Like the dwellers in this doomed village, the world's inhabitants have grown careless and secure in sin. The scoffers of the last days are around us, saying, "Where is the promise of his coming? For since the fathers fell asleep, all things continue as they were from the beginning of creation." But in saying this, they are too confident. Nothing is permanent that has sin about it, nothing secure that has wrath above it, and flames of fire beneath it. Sin has once deluged the world with water, it shall deluge it again with waves of fire. Sodom and Gomorrah are the types that foreshadow the doom of those that live ungodly in these latter times, and he who can walk this reeling world unmoved by all the tokens of its fiery doom, must either have a rock of refuge where his soul may rest secure, or else must have fallen into a strange carelessness, and a sad forgetfulness of God.

   -- Charles Haddon Spurgeon, The Quotable Spurgeon, (Wheaton: Harold Shaw Publishers, Inc, 1990)

***   Peradventure some sinner will say, "perceive nor feel any weight in myself, do I ever so many sins."  To whom we answer that if a dog having a great stone bound about his neck is cast down from a high tower, he feels no weight of that stone as long as he is falling down, but when he is once fallen to the ground he is burst all to pieces by the reason of that weight.

   -- from a sermon preached by John Fisher, Bishop of Rochester (ca. 1508). Christianity Today, Vol. 31, no. 3.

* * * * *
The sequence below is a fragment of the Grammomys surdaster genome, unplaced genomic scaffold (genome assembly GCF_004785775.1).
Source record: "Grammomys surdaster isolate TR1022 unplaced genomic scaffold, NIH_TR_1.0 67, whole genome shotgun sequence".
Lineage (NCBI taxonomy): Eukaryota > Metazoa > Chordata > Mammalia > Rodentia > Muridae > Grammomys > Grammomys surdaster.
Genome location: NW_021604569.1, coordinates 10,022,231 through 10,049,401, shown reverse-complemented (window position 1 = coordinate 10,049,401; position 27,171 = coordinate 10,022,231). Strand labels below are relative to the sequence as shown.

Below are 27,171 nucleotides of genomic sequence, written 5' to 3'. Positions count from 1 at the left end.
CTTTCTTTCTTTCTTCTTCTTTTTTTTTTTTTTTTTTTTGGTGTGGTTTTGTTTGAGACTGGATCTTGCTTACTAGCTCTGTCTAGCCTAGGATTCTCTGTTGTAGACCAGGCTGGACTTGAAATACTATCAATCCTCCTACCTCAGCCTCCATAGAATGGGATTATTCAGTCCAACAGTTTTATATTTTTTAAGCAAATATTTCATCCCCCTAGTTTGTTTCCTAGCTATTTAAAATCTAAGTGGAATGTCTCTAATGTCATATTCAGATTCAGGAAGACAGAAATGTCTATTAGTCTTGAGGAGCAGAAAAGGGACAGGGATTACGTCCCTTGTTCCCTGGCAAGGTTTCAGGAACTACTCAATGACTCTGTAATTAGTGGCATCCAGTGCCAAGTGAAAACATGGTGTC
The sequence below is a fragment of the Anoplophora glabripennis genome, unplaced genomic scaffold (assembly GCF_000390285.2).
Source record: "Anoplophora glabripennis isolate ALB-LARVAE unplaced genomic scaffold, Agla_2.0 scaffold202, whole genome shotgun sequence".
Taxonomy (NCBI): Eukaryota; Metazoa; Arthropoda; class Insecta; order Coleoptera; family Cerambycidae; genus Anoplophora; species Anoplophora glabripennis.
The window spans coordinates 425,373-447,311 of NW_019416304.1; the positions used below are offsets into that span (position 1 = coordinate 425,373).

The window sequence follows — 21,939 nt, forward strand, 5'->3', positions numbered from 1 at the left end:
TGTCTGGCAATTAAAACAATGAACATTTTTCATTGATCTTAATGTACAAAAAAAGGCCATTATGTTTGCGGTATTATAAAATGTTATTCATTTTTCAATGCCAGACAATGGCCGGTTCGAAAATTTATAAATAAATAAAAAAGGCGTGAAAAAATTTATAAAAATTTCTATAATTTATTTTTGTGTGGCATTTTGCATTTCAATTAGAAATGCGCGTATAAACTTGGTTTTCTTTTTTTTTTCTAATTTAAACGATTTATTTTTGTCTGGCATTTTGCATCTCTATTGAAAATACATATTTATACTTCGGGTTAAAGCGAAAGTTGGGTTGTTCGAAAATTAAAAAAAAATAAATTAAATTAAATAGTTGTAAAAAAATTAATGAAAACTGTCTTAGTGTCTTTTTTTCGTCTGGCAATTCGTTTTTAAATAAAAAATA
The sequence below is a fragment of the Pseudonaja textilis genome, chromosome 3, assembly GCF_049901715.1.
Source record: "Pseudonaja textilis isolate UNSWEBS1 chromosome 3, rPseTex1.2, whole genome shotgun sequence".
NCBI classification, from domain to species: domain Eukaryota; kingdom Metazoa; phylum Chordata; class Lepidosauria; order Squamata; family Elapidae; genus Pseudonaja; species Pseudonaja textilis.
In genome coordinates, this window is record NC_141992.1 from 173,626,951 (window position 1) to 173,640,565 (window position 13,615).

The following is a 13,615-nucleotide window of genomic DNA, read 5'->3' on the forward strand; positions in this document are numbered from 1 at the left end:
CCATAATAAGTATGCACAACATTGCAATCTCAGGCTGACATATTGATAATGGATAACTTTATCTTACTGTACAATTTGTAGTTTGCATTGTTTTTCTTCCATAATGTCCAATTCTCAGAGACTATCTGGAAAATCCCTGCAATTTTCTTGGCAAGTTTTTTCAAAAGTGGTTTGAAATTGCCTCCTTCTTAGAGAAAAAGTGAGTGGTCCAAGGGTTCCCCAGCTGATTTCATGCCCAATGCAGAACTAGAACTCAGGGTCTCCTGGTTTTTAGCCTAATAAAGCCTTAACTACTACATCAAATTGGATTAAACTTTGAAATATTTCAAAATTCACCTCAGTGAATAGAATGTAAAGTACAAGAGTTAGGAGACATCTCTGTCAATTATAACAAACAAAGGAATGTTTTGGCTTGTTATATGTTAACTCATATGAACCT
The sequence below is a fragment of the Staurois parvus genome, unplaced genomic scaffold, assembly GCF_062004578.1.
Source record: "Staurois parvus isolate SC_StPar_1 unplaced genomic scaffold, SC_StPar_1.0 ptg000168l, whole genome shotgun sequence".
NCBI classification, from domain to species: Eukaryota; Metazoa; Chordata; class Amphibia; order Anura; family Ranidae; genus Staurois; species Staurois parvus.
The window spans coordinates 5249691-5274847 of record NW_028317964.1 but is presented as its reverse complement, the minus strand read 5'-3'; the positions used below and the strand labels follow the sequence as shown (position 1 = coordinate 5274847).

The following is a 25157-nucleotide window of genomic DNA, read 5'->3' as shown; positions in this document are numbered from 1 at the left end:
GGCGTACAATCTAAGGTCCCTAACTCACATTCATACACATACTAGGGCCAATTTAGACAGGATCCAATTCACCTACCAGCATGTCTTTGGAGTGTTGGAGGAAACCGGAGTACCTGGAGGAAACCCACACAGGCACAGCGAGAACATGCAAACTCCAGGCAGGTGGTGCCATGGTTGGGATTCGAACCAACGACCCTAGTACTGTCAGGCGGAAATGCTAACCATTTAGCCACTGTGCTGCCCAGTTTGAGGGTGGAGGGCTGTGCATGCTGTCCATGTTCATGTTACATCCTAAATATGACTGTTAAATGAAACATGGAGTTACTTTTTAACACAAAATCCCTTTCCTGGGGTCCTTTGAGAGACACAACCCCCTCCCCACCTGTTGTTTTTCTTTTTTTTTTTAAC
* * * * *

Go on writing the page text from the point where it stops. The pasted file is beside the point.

See: Pr 11:19; Ecc 8:11; Ro 6:23.

B.      Take Solemnly the Medicine of Repentance

- We hear sorrow and empathy for the wickedness of the act , but not for personal wickedness. I’m sorry that happened, but not for the wickedness in MY heart. God goes to the root of all wickedness, and demands we start in our own back yard.

***  "Most people repent their sins by thanking God they ain't so

wicked as their neighbors."

     - Josh Billings

     - _Instant Quotation Dictionary_, p. 255.

***   Cheap grace is the deadly enemy of our church.  Cheap grace means grace sold on the market like cheapjack's wares.  Cheap grace is the preaching of forgiveness without requiring repentance, without church discipline, communion without confession, absolution without personal confession.

   -- Dietrich Bonhoeffer in The Cost of Discipleship.  Christianity Today, Vol. 36, no. 3.

C.      Take  Sincerely the Mercy of God

-          We admire the firefighters and rescue personnel of New York City and call them angels of mercy, but when God comes to rescue us, how many shrink back from the hand of mercy, and seal their fate.

*** A friend said mournfully the other day that he'd lived his life like the Professor on "Gilligan's Island." While he found time to fashion generators out of palm fronds, vaccines out of algae, he never got around to fixing that huge hole in the boat so he could go home. How many people actually do?



In a recent interview, Aerosmith's lead singer, Steven Tyler, confesses, "We need to go back to the way it was 30 years ago, when everybody had Grandma and Grandpa, and we were willing to pass moral judgments about right and wrong."

Tyler is aware his comments are shocking, coming from someone who has partied with the best of them. "But [September 11] brought me to my knees," he says. "It made me change. When that second airplane hit the building, we all changed. We need to get back to some serious thinking."

Luke 13:1-5; Romans 13:11-14

Citation: Steve Beard, "Rock Goes Spiritual," (2-20-02); submitted by Mike Herman, Glen Ellyn, Illinois


Unless Your Repent, you too will all perish!


Save yourselves. Save Others. Rescue the perishing!